I’m really pleased to have Paul Brookes here. He’s a lovely poet – his poem Our Spired Unicorn was one of my favourite advent calendar poems. He’s also immensely generous to other poets – he regularly opens his blog for ekphrastic challenge months and for themed days, and supports other poets on Twitter.
Paul is a shop assistant, who lives in a cat house full of teddy bears. His first play was performed at The Gulbenkian Theatre, Hull. His chapbooks include The Fabulous Invention Of Barnsley, (Dearne Community Arts, 1993). The Headpoke and Firewedding (Alien Buddha Press, 2017), A World Where and She Needs That Edge (Nixes Mate Press, 2017, 2018) The Spermbot Blues (OpPRESS, 2017), Port Of Souls (Alien Buddha Press, 2018), Please Take Change (Cyberwit.net, 2018), Stubborn Sod, with Marcel Herms (artist) (Alien Buddha Press, 2019), As Folk Over Yonder ( Afterworld Books, 2019). Forthcoming Khoshhali with Hiva Moazed (artist), Our Ghost’s Holiday (Final book of threesome “A Pagan’s Year”) . He is a contributing writer of Literati Magazine and Editor of Wombwell Rainbow Interviews. Had work broadcast on BBC Radio 3 The Verb and videos of his Self Isolation sonnet sequence featured by Barnsley Museums and Hear My Voice Barnsley. He also does photography commissions and his family history articles have appeared in The Liverpool Family History magazine.
Here he is, talking about his craft:
I was really excited to see your Alice poems – I love the way you approached them. How did they come about?
I am not a Martian. Their poetry is too much like Anglo-Saxon riddles. In my collection ‘A World Where” the reader knows from the title what is being turned upside down. They are not riddles. I wanted the same for my Alice poems. When choosing classic texts I am always surprised what I find when I alter the titles: “The Wonderland In Alice” immediately had the narrative shape of young woman finding herself. I have no problems with accepting absurdity in my writing, or in life, increasingly so as I get older. Absurdity is a different way of looking at the world, but it must have some relation to everyday life. Too often, when absurdity shifts into riddles and puzzles it becomes too clever for its own good. That stuff puts me off, Big time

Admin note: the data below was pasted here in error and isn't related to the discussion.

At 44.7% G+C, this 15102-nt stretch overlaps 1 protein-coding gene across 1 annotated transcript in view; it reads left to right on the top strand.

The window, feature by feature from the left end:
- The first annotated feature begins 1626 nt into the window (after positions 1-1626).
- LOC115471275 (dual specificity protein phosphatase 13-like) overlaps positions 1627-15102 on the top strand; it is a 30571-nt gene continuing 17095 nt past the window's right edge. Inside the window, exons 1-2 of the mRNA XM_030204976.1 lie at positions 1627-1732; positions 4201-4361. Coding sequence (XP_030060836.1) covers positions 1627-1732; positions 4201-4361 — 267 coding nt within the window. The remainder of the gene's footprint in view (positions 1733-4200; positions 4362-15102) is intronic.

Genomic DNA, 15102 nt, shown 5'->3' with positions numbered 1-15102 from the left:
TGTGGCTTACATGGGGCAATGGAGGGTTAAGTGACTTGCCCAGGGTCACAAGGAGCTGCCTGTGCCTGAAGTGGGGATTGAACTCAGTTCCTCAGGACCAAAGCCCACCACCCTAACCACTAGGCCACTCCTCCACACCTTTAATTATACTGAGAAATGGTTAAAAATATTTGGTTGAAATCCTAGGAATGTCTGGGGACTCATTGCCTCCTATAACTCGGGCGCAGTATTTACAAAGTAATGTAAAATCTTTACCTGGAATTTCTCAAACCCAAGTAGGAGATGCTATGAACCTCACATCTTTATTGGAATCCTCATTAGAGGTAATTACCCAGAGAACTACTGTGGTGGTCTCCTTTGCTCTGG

And what are you working on at the moment?
A pamphlet of sonnets
Have my pamphlet of serious whimsy, to be called “A Wonderland In Alice”, or “A Bag Of Mashings” published
Finishing my detective novella whose styles vary from gritty realism to wildly surrealistic.
Completing my life and laughter confirming companion pamphlet to “Port Of Souls”
Assembling poems and artworks for a pamphlet about my late mam and dad and family history.
Completing the story of my ancestor Captain Charles Teft Laurence, each chapter deals with a ship in which he was a nineteenth century Merchant Mariner.
Assembling an exhibition of my photos.
And a few things in preparation I can’t talk about now.
You are very active and generous to other poets on social media. How did your “theme days” come about? What has been your favourite so far?